To further validate the role of the miR-126-3p/VCAM-1 axis in BBB function, we tested the effects of in vitro miR-126-3p inhibition on VCAM-1 expression in BMECs. As shown in Figures 5A,B, the protein expression of VCAM-1 in the anti-miR-126-3p group was significantly up-regulated compared to the anti-miR-NC group (P = 0.0045, anti-miR-126-3p group vs. anti-miR-NC group), as a result of miR-126-3p inhibition. Similarly, the relative mRNA expression levels of VCAM-1 among the three groups were consistent with the patterns of protein expression levels (P = 0.0051, anti-miR-126-3p group vs. anti-miR-NC group) (Figure 5C).


Figure 5. In vitro down-regulation of miR-126-3p increases the expression of VCAM-1 in BMECs. (A,B) The relative protein expression levels of VCAM-1 in BMECs were determined by western blotting 48 h after transfection of indicated anti-miRNAs. β-actin served as an internal control (n = 6 per group). (C) The relative mRNA expression levels of VCAM-1 in BMECs were measured by RT-qPCR 24 h after transfection of indicated anti-miRNAs (n = 6 per group). All measurements were performed in triplicates; values are indicated with error bars as mean ± SEM. ∗∗P < 0.01 versus anti-miR-NC group; ##P < 0.01 versus the untreated BMEC group.


Intracerebral hemorrhage is a common type of stroke and is among the leading causes of death in the world (Qureshi et al., 2009). The expression of circulating miRNAs vary with different stroke subtypes, and ICH causes the obvious changes in expression levels of miRNA in brain tissue and blood in a unique pattern (Martinez and Peplow, 2017). Several studies have reported changes in the expression of miRNAs in the brain of stroke patients compared with healthy people. These studies have shown that miRNAs are pathogenic and pathological intermediate products in ICH (Tan et al., 2011). Therefore, circulating miRNAs could be used as stroke biomarkers. In the present study, we first validated the down-regulation of miR-126-3p in the serum of patients with ICH. Then, we focused on the exploration of the related mechanisms involved in the protective effects of miR-126-3p in ICH. Based on previous studies (Harris et al., 2008; Bai et al., 2017), we predicted that miR-126-3p might target VCAM-1. We validated the increased level of VCAM-1 expression and decreased level of miR-126-3p transcript in brain hemorrhagic area of rats with ICH. In an in vitro primary rats BMECs model that simulates BBB, through manipulation of miR-126-3p expression by treatments with miR-126-3p mimics and anti-miR126 in BMECs, we confirmed that miR-126-3p could alleviate BBB disruption, which was associated with targeted regulation of VCAM-1.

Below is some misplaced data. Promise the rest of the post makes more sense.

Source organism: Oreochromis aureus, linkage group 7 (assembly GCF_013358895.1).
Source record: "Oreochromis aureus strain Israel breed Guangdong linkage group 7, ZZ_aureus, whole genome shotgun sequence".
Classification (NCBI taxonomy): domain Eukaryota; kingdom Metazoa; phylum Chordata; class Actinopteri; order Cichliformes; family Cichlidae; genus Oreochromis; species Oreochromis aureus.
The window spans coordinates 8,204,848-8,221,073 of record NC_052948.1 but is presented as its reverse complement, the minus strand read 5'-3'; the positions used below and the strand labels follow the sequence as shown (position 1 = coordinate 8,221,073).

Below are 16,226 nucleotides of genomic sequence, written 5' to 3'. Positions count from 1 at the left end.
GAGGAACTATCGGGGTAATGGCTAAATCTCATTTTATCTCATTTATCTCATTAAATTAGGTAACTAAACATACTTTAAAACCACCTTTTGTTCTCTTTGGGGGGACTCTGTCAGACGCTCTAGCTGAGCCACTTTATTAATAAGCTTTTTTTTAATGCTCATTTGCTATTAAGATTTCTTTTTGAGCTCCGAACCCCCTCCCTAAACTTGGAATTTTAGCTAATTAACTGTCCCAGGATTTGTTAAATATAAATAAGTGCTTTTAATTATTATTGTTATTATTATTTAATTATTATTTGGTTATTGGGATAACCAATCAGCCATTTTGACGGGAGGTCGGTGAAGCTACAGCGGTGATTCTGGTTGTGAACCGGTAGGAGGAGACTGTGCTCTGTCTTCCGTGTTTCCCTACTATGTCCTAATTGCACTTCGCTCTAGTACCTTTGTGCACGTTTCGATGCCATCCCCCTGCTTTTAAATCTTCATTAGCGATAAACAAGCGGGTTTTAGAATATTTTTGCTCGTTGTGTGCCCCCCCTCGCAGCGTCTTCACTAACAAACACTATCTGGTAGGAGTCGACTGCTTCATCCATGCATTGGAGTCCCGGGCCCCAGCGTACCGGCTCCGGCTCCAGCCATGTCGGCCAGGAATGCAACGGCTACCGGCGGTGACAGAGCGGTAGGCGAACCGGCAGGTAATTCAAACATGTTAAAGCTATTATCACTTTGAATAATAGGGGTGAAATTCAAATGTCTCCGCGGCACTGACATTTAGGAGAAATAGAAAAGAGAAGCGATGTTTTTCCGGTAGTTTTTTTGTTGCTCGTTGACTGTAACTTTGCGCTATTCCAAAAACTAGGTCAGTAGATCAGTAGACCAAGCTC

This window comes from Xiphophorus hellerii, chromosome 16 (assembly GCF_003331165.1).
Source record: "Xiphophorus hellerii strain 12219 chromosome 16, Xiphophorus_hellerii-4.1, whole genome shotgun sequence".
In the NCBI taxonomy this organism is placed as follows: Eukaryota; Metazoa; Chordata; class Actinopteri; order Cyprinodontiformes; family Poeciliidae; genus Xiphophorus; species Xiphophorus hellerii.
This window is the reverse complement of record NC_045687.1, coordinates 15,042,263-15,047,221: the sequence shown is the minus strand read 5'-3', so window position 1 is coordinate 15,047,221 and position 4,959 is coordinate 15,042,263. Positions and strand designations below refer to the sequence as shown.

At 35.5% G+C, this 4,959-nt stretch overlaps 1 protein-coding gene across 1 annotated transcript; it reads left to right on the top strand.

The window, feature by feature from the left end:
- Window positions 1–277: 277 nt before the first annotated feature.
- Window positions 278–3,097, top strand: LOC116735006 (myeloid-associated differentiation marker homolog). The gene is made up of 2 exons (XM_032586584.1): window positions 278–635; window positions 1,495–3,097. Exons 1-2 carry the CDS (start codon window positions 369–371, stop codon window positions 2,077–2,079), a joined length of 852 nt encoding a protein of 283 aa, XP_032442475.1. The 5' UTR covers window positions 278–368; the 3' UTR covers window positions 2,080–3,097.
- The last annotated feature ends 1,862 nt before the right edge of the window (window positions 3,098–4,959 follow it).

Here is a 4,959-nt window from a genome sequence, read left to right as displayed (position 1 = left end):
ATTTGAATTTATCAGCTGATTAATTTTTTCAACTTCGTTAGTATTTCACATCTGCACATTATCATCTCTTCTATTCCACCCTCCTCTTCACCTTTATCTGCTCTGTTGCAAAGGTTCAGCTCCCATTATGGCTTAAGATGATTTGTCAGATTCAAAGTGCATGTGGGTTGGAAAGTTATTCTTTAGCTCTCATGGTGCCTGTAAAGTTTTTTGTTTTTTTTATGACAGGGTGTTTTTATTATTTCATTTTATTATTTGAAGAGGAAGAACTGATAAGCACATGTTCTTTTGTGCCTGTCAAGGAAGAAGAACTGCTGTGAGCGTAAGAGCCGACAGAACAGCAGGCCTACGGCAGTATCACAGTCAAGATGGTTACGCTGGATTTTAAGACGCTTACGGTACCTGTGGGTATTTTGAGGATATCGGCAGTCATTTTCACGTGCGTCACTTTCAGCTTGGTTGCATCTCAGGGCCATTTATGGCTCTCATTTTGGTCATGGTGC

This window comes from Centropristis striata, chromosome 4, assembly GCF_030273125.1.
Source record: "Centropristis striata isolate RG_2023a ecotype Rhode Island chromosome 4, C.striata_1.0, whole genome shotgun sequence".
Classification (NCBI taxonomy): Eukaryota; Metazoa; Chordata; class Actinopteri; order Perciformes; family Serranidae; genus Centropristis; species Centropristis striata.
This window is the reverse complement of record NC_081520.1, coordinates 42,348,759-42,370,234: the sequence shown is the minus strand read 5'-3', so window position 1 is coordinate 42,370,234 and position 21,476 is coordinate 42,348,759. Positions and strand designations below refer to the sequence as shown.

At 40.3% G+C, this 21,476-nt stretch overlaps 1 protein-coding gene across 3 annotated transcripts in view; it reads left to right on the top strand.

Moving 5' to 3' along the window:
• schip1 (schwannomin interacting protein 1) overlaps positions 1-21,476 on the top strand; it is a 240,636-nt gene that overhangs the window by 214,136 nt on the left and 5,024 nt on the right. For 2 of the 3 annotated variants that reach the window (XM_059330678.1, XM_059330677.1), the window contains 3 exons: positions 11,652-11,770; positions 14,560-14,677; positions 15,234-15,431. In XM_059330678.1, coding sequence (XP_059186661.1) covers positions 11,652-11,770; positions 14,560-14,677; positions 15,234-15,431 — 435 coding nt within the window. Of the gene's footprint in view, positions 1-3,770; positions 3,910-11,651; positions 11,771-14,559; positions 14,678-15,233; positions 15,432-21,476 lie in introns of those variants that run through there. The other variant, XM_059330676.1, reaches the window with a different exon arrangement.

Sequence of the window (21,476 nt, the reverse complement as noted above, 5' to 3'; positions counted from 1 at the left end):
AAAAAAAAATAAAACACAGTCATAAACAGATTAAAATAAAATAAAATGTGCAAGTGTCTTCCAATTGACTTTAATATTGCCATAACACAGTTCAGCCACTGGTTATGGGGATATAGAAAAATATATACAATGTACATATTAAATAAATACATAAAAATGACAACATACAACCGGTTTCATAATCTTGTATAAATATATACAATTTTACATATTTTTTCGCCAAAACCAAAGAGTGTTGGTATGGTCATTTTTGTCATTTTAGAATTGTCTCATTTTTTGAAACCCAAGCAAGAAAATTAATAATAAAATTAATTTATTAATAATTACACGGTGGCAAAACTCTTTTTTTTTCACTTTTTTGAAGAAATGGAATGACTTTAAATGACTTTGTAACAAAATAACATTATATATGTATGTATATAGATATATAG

Many recent mechanistic studies have revealed the role of different miRNAs in the pathogenesis of ICH. For example, the down-regulation of miR-181b has been shown to increase HSP5A, which is involved in reticulum endoplasmic stress, resulting in secretion of inflammatory cytokines, brain edema, and neurological injury (Wang et al., 2018). In addition to their diagnostic uses, miRNA could also be used in the treatment of ICH (Jeyaseelan et al., 2007). The over-expression of miR-144-3p aggravates neurological injury after ICH through neuronal apoptosis by the PI3K/AKT pathway (Fan et al., 2018). Moreover, miR-23a-3p has been reported to promote edema formation after ICH via ZO-1 (Hu et al., 2018). On the other hand, miR-21, miR-27a-3p, and miR-590-5p have been unraveled to exert neuroprotective effects after ICH (Guo et al., 2018; Xi et al., 2018; Zhang et al., 2018). Hence, miRNAs play a wide variety of roles after ICH, and through a number of mechanisms. A previous study by our group strongly suggests that miR-126-3p has a potential therapeutic effect on brain injury after ICH (Xi et al., 2017). Two types of miRNA related therapeutics are currently in exploration: miRNA mimics (miR-mimic) and miRNA inhibitors (antagomir) (Xu et al., 2018). miRNA mimics can restore the loss of beneficial miRNAs, while antagomirs help deplete detrimental miRNAs. Although the in vitro use of a miR-mimic or antagomir is a well-established method to identify miRNA functions, so far only a few of them have been successfully applied in clinical.